Mader was in the midst of a hot hitting streak. By the next game, he was six for his last 16 at-bats (.375) and his batting average rose 99 points during that stretch.
But the thing that made him a player many still remember was a few days away.
FREE PIZZA FOR EVERYONE: April 20, 1993 was a Tuesday night, with Asheville in town.
The Crawdads were 3-8 coming in and the Tourists were 2-8, and a crowd of 2, 867 readied for the second homestand in team history.
I don’t think we ever came up with exactly who thought up a promotion that saddled a local pizza place (Domino’s) with this: If the Crawdads score 10 runs in the game, everyone at the game would receive – the next day only – a free cheese pizza.
That’s a lot of pizzas.
And as it turned out, making that many was an overwhelming task that Wednesday.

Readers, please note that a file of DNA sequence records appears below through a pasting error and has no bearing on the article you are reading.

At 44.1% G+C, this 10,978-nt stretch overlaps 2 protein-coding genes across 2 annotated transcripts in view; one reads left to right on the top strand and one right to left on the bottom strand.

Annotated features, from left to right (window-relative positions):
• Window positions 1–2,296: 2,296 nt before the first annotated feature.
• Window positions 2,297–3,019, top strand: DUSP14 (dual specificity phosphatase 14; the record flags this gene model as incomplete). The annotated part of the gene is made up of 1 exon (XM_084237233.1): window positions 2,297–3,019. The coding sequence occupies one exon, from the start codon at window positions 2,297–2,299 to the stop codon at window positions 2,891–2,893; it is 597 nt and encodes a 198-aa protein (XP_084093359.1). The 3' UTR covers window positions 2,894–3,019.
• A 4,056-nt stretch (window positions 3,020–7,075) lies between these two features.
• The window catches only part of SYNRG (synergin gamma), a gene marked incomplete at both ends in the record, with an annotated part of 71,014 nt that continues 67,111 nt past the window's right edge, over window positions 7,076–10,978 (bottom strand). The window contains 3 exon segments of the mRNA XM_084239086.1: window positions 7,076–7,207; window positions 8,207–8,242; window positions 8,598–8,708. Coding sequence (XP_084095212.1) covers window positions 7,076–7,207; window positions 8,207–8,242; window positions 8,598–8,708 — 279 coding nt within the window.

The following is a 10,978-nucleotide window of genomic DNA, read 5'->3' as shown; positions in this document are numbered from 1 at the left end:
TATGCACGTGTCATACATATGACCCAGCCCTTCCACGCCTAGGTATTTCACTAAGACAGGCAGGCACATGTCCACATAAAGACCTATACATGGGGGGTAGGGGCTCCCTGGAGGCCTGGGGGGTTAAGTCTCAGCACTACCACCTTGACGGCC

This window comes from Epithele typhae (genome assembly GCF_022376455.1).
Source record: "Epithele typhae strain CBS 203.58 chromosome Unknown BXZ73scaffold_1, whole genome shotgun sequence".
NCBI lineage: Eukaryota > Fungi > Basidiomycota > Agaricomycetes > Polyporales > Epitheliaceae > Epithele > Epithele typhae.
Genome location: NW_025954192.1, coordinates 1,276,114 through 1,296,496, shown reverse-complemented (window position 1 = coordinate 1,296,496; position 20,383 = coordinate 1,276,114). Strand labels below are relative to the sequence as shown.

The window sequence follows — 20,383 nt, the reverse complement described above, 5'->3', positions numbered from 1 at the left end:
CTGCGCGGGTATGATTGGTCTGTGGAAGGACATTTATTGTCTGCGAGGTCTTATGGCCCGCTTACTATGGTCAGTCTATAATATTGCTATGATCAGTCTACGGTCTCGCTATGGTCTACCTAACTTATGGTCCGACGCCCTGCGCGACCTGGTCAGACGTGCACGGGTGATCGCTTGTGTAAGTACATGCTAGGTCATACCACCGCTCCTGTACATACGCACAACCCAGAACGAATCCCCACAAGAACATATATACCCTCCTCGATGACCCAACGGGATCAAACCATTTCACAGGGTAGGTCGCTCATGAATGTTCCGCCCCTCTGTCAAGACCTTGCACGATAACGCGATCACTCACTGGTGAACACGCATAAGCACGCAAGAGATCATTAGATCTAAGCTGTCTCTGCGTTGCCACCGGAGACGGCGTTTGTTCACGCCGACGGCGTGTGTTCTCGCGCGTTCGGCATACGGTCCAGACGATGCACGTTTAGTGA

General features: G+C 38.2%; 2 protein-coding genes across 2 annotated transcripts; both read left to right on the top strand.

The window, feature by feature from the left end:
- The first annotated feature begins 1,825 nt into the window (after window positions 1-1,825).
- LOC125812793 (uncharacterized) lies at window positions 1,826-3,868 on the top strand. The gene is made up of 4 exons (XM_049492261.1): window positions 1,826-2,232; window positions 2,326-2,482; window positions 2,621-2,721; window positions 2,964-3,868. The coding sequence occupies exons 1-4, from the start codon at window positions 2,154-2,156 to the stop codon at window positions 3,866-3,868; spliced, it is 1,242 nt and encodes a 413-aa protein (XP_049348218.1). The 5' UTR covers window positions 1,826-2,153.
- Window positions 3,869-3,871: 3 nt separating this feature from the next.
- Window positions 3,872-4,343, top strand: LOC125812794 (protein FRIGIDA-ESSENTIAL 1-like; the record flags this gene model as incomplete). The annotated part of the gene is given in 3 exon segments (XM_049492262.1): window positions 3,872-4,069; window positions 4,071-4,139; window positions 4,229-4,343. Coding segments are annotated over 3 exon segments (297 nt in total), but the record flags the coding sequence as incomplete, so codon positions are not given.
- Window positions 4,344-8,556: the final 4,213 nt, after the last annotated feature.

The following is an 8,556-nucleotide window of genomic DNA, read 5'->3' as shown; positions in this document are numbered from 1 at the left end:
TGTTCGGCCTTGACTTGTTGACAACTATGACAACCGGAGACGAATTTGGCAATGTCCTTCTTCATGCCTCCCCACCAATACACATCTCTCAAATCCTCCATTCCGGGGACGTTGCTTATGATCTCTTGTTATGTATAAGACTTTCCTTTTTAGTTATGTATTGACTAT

When Asheville’s Todd Hobson led off the seventh inning with a home run, the game was tied at 8.
Mader led off the Crawdads’ seventh at-bat with a single. After two errors and a wild pitch, he was at third base and he scored on another Asheville error, making it 9-8 Hickory.
By the time, Mader got to the plate again in the eighth inning, there were two outs. Jimmy Reyes reached on an infield single to deep shortstop and pinch-hitter Wilfredo Polidor dropped a bunt down the third-base line and got on.
I can’t remember if the PA announcer specifically addressed the ‘We score 10, you get free pizza’ promotion – I think that did happen – as Mader stepped into the batter’s box.